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SUBJECTIVE GLOBAL ASSESSMENT (SGA)

A. History

1.

Weight Change

Maximum weight________

Wt 1 year ago______ Wt 6months ago_____

Current Wt__________

Overall loss in past 6 months: Change in past 2 weeks:

amount = #__________lbs; % loss = __________. __________increase, __________no change, __________decrease.

Other history:

(Change in clothing size, loose fitting clothes....)

A=No significant change; B=5-10% weight loss; C= 10% or more sustained weight loss

2.

Dietary intake change (relative to normal)

(Have eating patterns changed over last weeks or months? certain foods they used to eat that they no longer eat?

Has amount of food eaten changed?

Are

What happens if they try to eat more?

How does

typical breakfast, lunch, dinner compare with six to twelve months ago?)

A=No significant change; B=poor but improving or borderline but declining; C=starvation, unable to eat

3.

Gastrointestinal symptoms (that persisted for > 2 weeks) ___none (A), ___Some symptoms (B) (nausea, vomiting, diarrhea, anorexia. ___Many symptoms (C)

4.

Functional capacity ____No dysfunction (e.g., full capacity),(A) ____Dysfunction : mild (B); ____Severe (C) __________duration = #__________weeks.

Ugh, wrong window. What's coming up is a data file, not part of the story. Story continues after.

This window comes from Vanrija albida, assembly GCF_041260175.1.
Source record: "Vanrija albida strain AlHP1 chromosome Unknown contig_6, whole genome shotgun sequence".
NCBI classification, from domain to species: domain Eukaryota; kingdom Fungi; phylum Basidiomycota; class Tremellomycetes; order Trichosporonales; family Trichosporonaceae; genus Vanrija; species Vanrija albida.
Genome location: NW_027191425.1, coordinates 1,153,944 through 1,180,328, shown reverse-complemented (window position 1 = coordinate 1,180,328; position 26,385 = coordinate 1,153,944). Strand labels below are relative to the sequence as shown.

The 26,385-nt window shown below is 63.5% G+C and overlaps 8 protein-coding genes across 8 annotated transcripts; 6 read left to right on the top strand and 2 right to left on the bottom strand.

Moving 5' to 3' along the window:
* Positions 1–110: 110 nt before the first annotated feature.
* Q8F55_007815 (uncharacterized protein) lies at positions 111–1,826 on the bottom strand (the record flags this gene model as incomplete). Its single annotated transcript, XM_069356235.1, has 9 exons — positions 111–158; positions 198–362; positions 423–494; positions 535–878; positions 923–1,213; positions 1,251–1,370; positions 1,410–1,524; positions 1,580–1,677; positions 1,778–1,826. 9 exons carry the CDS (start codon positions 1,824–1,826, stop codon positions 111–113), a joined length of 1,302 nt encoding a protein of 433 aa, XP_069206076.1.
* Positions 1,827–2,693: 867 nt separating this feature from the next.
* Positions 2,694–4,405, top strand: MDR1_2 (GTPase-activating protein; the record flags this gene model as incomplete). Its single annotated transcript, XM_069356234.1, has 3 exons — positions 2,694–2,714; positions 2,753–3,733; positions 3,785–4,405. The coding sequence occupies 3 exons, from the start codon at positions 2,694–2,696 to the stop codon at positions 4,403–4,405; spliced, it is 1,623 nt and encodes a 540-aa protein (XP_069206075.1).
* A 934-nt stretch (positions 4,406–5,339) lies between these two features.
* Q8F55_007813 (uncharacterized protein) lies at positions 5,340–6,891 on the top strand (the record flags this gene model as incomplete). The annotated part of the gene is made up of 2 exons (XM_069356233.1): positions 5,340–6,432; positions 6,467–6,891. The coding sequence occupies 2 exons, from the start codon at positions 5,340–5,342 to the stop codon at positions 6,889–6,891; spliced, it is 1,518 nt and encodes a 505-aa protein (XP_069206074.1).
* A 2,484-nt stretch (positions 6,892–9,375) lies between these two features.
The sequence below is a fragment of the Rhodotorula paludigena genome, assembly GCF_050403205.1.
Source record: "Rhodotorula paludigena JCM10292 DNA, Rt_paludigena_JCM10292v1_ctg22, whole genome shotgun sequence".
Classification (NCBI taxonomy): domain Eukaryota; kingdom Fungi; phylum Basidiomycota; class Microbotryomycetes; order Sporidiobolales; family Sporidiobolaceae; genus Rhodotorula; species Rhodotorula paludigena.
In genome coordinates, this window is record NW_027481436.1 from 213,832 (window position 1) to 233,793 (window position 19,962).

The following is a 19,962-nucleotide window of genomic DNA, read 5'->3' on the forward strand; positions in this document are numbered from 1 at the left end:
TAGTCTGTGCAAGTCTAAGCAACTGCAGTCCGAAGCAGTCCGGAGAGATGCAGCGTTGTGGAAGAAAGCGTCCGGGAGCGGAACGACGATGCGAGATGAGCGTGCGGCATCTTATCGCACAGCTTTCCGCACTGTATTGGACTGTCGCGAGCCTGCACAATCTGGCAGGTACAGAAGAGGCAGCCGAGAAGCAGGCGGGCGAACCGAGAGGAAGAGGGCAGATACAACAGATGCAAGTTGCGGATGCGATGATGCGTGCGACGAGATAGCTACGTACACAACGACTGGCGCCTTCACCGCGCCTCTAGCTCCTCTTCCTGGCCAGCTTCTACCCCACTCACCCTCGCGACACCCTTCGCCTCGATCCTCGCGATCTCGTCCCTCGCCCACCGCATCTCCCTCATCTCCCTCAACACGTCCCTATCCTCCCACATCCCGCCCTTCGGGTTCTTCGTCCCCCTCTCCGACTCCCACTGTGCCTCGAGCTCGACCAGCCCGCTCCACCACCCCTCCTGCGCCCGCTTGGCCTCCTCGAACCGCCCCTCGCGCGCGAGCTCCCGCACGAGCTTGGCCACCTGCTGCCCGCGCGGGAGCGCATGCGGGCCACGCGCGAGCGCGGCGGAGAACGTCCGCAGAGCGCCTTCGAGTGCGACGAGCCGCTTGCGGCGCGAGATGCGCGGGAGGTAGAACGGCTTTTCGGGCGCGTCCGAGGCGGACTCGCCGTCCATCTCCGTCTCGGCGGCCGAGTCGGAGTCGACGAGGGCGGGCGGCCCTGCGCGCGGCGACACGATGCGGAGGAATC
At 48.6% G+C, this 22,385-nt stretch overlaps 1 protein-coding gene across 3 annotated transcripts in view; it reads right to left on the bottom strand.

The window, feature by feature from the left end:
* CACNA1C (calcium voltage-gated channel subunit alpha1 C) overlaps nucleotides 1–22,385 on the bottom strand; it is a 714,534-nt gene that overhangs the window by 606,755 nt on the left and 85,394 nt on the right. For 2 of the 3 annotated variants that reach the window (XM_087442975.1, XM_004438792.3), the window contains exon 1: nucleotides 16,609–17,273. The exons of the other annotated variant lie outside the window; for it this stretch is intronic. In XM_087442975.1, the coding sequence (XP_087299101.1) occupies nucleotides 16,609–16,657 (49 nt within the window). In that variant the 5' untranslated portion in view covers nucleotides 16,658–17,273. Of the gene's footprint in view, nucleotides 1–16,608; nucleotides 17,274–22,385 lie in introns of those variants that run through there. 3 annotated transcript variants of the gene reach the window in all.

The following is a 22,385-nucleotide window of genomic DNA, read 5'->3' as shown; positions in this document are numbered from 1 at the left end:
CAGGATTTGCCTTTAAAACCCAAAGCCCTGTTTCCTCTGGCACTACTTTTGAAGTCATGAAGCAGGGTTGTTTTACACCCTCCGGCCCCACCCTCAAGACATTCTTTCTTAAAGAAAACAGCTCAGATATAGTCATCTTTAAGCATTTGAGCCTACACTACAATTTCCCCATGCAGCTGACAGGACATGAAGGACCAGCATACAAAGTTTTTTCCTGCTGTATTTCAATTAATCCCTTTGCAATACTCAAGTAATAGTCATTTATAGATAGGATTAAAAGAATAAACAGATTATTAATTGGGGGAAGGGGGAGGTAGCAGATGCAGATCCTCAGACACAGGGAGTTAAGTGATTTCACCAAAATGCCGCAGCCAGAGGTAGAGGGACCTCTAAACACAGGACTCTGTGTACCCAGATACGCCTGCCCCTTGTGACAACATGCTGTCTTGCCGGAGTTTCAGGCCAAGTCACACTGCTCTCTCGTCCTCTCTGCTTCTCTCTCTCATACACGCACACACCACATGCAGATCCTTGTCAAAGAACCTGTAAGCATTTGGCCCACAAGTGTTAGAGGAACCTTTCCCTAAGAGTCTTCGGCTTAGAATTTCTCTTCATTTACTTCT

5.

Disease and its relation to nutritional requirements Metabolic demand (stress): __________no stress (A), __________high stress (C) __________low-moderate stress (B),

B.

Physical (for each trait specify:

A = normal, B = mild-moderate, C = severe).

# # # # #

__________loss of subcutaneous fat (triceps, chest) __________muscle wasting (quadriceps, deltoids) __________ankle edema __________sacral edema __________ascites

C.

SGA rating (select one)

__________A = Well nourished __________B = Moderately (or suspected of being) malnourished __________C = Severely malnourished

Water Test
Offer alert patient 70 ml of water to drink. Observe if able to swallow without choking, coughing or spitting out the water (if positive consider diagnosis of oropharnegeal dysphagia)

Reproduced from: Subjective Global Assessment in: